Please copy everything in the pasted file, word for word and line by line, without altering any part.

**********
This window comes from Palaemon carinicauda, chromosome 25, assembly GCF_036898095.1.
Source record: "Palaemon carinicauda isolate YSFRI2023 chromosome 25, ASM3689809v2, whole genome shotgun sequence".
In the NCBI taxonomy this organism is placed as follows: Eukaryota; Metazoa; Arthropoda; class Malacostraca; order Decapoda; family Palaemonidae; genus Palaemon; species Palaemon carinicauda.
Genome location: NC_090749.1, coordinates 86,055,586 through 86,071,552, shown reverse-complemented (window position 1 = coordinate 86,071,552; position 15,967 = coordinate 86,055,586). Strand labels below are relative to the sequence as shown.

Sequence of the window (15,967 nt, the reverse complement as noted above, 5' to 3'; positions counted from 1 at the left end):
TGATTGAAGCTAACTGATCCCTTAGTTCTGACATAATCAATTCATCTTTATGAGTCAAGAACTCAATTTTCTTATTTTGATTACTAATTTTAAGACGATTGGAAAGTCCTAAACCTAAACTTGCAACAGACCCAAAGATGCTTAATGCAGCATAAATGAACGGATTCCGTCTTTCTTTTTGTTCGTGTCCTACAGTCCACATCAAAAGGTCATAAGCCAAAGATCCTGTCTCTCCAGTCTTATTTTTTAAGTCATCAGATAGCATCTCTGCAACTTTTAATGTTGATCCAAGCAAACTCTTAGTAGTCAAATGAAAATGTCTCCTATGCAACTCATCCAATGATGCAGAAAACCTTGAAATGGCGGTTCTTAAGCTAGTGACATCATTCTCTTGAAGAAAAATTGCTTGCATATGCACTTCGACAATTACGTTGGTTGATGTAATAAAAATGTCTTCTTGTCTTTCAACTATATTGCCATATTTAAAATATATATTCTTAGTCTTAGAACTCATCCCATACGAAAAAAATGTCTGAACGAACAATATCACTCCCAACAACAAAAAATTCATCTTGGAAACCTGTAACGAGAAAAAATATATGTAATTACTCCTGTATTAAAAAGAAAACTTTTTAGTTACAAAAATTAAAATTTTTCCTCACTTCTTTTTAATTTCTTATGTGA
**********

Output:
This window comes from Palaemon carinicauda, chromosome 25, assembly GCF_036898095.1.
Source record: "Palaemon carinicauda isolate YSFRI2023 chromosome 25, ASM3689809v2, whole genome shotgun sequence".
In the NCBI taxonomy this organism is placed as follows: Eukaryota; Metazoa; Arthropoda; class Malacostraca; order Decapoda; family Palaemonidae; genus Palaemon; species Palaemon carinicauda.
Genome location: NC_090749.1, coordinates 86,055,586 through 86,071,552, shown reverse-complemented (window position 1 = coordinate 86,071,552; position 15,967 = coordinate 86,055,586). Strand labels below are relative to the sequence as shown.

Sequence of the window (15,967 nt, the reverse complement as noted above, 5' to 3'; positions counted from 1 at the left end):
TGATTGAAGCTAACTGATCCCTTAGTTCTGACATAATCAATTCATCTTTATGAGTCAAGAACTCAATTTTCTTATTTTGATTACTAATTTTAAGACGATTGGAAAGTCCTAAACCTAAACTTGCAACAGACCCAAAGATGCTTAATGCAGCATAAATGAACGGATTCCGTCTTTCTTTTTGTTCGTGTCCTACAGTCCACATCAAAAGGTCATAAGCCAAAGATCCTGTCTCTCCAGTCTTATTTTTTAAGTCATCAGATAGCATCTCTGCAACTTTTAATGTTGATCCAAGCAAACTCTTAGTAGTCAAATGAAAATGTCTCCTATGCAACTCATCCAATGATGCAGAAAACCTTGAAATGGCGGTTCTTAAGCTAGTGACATCATTCTCTTGAAGAAAAATTGCTTGCATATGCACTTCGACAATTACGTTGGTTGATGTAATAAAAATGTCTTCTTGTCTTTCAACTATATTGCCATATTTAAAATATATATTCTTAGTCTTAGAACTCATCCCATACGAAAAAAATGTCTGAACGAACAATATCACTCCCAACAACAAAAAATTCATCTTGGAAACCTGTAACGAGAAAAAATATATGTAATTACTCCTGTATTAAAAAGAAAACTTTTTAGTTACAAAAATTAAAATTTTTCCTCACTTCTTTTTAATTTCTTATGTGA